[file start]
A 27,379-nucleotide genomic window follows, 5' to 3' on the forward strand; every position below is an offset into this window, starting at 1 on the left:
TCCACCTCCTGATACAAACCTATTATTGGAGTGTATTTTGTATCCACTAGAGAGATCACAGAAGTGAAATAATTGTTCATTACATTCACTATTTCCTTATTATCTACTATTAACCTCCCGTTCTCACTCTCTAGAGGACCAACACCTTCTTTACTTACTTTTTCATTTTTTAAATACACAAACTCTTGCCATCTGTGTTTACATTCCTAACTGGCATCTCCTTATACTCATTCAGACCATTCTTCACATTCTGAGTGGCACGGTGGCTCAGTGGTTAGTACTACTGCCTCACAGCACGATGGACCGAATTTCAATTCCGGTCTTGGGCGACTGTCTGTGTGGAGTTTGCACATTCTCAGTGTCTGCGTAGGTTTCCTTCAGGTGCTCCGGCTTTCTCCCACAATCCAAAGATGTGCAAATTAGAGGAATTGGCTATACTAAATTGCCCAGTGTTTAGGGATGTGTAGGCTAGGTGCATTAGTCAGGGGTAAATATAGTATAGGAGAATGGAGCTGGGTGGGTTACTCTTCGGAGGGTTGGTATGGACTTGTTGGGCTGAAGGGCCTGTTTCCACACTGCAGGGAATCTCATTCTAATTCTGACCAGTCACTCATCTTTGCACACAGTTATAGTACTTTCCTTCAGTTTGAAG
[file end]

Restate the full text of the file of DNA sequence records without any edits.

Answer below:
A 27,379-nucleotide genomic window follows, 5' to 3' on the forward strand; every position below is an offset into this window, starting at 1 on the left:
TCCACCTCCTGATACAAACCTATTATTGGAGTGTATTTTGTATCCACTAGAGAGATCACAGAAGTGAAATAATTGTTCATTACATTCACTATTTCCTTATTATCTACTATTAACCTCCCGTTCTCACTCTCTAGAGGACCAACACCTTCTTTACTTACTTTTTCATTTTTTAAATACACAAACTCTTGCCATCTGTGTTTACATTCCTAACTGGCATCTCCTTATACTCATTCAGACCATTCTTCACATTCTGAGTGGCACGGTGGCTCAGTGGTTAGTACTACTGCCTCACAGCACGATGGACCGAATTTCAATTCCGGTCTTGGGCGACTGTCTGTGTGGAGTTTGCACATTCTCAGTGTCTGCGTAGGTTTCCTTCAGGTGCTCCGGCTTTCTCCCACAATCCAAAGATGTGCAAATTAGAGGAATTGGCTATACTAAATTGCCCAGTGTTTAGGGATGTGTAGGCTAGGTGCATTAGTCAGGGGTAAATATAGTATAGGAGAATGGAGCTGGGTGGGTTACTCTTCGGAGGGTTGGTATGGACTTGTTGGGCTGAAGGGCCTGTTTCCACACTGCAGGGAATCTCATTCTAATTCTGACCAGTCACTCATCTTTGCACACAGTTATAGTACTTTCCTTCAGTTTGAAG